Actually, it was exceptional governing. By allowing nearby states in Italy all of the rights of Rome, he removed the drive for the many of the conflicts in the area around Rome. It also helped replenish the Roman armies following the recent wars.

> "abolished the tax system and reverted to the earlier version that allowed
> cities to collect tribute however they wanted” — definitely governing better.

Tribute was still due. Who it was collected from and how that was managed was left to the local magistrates. I guess the federal government could leave the collecting of taxes to the local states, but would it really matter to you who collected your taxes?

> "he instituted a massive mobilization” — endless wars; not governing
> better unless the Bush/Clinton/Obama little wars is to one’s liking.

Comparing the recent "little wars" to Rome's wars is crazy. They are nothing alike. After Roman CONQUEST, Rome ruled the area. They set up their own government, put Romans in place, and made the local populace pay for the war via booty and taxes. They killed who they need to kill and ruled in as harsh a manner as was dictated by the local circumstances.

Endless war existed, but not like you think of it. It was war that enriched Rome both immediately and perpetually.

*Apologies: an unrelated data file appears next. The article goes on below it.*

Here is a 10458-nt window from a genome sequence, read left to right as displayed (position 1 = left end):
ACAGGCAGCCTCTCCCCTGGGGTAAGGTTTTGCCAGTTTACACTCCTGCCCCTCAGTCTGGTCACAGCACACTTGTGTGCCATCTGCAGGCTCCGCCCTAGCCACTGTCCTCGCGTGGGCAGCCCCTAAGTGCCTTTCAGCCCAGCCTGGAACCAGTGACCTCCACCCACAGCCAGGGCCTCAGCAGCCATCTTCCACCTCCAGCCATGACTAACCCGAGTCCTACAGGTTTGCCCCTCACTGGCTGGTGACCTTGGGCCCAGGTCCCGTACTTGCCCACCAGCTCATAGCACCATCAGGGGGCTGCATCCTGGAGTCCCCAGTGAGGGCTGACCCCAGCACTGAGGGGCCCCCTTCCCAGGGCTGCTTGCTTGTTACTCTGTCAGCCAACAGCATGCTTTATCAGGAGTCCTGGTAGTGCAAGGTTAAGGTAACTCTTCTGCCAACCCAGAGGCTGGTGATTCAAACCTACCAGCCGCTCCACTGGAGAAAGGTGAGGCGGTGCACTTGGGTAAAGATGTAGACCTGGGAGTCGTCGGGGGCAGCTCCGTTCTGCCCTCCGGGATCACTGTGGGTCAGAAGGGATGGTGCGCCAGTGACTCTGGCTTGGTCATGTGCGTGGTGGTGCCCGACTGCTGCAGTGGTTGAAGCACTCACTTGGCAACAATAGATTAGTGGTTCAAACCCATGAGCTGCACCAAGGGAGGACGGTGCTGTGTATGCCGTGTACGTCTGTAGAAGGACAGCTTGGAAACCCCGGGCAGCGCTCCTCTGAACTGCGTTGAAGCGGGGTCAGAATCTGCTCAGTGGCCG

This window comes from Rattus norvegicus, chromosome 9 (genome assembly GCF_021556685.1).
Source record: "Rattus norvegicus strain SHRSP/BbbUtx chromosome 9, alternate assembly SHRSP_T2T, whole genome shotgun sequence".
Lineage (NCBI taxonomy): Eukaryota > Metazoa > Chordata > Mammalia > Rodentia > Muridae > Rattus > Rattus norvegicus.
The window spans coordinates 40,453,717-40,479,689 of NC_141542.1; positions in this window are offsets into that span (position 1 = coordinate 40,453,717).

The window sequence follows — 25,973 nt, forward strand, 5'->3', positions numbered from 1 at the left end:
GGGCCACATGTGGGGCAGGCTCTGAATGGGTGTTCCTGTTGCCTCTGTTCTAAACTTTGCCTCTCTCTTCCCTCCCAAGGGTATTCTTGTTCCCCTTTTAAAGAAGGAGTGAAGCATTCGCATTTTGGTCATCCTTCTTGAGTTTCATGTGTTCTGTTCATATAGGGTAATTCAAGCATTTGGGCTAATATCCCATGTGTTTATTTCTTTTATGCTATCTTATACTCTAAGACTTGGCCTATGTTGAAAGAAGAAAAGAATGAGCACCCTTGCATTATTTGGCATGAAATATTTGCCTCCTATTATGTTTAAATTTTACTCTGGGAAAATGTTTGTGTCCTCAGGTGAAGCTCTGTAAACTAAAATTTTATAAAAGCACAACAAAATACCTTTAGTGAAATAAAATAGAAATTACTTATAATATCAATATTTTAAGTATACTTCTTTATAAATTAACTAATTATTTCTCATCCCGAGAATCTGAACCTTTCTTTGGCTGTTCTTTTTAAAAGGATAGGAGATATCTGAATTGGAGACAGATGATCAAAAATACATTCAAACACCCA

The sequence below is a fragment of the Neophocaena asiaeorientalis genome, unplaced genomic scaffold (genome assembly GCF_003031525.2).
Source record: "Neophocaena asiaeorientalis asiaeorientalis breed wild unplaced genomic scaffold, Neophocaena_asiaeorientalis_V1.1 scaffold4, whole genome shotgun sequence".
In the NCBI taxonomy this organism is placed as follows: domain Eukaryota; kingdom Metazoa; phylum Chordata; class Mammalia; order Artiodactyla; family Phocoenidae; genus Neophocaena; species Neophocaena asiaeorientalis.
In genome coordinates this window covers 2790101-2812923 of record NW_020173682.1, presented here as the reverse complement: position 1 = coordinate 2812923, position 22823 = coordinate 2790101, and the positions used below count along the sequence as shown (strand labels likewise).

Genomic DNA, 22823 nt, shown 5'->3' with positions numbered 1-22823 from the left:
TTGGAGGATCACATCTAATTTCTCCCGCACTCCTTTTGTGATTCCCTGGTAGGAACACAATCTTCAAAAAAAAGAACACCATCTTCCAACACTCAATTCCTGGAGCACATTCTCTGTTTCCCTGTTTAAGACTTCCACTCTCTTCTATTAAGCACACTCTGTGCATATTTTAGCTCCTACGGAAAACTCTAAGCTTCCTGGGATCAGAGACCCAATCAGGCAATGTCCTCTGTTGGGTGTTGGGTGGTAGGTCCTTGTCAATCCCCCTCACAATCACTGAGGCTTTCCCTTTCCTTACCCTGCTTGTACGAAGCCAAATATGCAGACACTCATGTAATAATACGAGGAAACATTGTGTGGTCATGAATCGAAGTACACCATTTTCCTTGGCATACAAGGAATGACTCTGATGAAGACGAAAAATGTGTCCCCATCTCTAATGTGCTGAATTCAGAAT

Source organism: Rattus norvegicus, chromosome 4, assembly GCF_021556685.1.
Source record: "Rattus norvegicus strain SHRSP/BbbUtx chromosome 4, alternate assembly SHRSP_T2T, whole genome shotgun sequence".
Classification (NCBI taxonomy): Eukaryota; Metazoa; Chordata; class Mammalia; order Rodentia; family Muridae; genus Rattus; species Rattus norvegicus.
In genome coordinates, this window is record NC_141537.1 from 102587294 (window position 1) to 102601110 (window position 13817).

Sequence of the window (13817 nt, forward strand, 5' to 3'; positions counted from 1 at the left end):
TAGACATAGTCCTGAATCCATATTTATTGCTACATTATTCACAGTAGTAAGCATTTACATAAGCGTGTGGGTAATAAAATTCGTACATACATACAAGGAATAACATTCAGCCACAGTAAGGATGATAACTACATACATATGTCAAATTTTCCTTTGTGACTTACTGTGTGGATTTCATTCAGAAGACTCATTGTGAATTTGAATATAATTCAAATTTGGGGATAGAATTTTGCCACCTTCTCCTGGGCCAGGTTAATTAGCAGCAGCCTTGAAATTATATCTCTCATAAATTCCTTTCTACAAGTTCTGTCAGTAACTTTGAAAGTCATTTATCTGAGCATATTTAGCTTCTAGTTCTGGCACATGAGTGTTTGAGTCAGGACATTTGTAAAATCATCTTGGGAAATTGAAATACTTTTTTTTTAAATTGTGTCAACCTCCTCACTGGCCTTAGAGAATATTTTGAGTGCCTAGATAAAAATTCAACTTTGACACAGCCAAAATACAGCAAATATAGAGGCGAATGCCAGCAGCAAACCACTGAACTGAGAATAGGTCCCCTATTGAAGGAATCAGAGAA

Finally, Caligula and some of the other emperors had personal foibles, but Caligula's building of the aqueducts and management of the preparations for the conquest of Britain showed his macro-rule was pretty solid. (Also, many of the depredations heaped upon Caligula occurred 80 years after his death. Most are considered fanciful.)

Randall Parker said at December 1, 2013 6:54 PM:

Agreed with Lyle about the historical context.

What is not appreciated today: cities and wandering tribes routinely did raids and invasions. Rome's fear of barbarians was based on experience. They (and the peoples they ruled) got raided and invaded. Look at the Helvetic tribes that Caesar went after. They were either fleeing from harassment from Germanic tribes or looking for places to plunder or both. It wasn't innocent tribes against Roman imperialists. It was a state of war between tribes. Look at the tribes in Gaul. Caesar was able to defeat them because they were so busy warring with each other that they had no larger government organization. Europe was a big zone of tribal warfare.

James Bowery said at December 2, 2013 3:37 PM:

The Austrian School of economics isn't about libertarianism. Its about centralization and internationalization of wealth. Its the private sector aspect of interests expressed in Marxism's centralization. In both cases its about centralizing wealth that can, at the appropriate moment, be absconded with across the border to do the centralization gig again in a "fresh" body politic -- appealing to whatever power structure there is with the absconded wealth.

The Austrian School's primary strategy to achieve this goal is to shift public sector infrastructure costs of maintaining property rights away from those enjoying property rights and onto those creating value in properties.